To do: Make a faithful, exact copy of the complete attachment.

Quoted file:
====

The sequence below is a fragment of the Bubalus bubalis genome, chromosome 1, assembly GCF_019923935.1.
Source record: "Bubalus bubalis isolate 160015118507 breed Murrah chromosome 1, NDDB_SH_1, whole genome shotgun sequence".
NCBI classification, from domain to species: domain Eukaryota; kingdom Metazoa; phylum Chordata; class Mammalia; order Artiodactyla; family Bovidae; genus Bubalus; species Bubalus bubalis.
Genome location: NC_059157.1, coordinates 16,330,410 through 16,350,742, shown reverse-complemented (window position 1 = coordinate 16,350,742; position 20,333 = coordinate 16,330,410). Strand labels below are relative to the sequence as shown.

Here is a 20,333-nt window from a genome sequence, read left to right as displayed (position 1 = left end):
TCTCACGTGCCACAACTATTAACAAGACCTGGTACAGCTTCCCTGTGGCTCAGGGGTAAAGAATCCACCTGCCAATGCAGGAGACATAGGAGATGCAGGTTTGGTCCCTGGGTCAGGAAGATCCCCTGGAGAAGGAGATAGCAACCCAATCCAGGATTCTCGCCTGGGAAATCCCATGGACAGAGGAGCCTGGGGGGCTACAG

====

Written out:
The sequence below is a fragment of the Bubalus bubalis genome, chromosome 1, assembly GCF_019923935.1.
Source record: "Bubalus bubalis isolate 160015118507 breed Murrah chromosome 1, NDDB_SH_1, whole genome shotgun sequence".
NCBI classification, from domain to species: domain Eukaryota; kingdom Metazoa; phylum Chordata; class Mammalia; order Artiodactyla; family Bovidae; genus Bubalus; species Bubalus bubalis.
Genome location: NC_059157.1, coordinates 16,330,410 through 16,350,742, shown reverse-complemented (window position 1 = coordinate 16,350,742; position 20,333 = coordinate 16,330,410). Strand labels below are relative to the sequence as shown.

Here is a 20,333-nt window from a genome sequence, read left to right as displayed (position 1 = left end):
TCTCACGTGCCACAACTATTAACAAGACCTGGTACAGCTTCCCTGTGGCTCAGGGGTAAAGAATCCACCTGCCAATGCAGGAGACATAGGAGATGCAGGTTTGGTCCCTGGGTCAGGAAGATCCCCTGGAGAAGGAGATAGCAACCCAATCCAGGATTCTCGCCTGGGAAATCCCATGGACAGAGGAGCCTGGGGGGCTACAG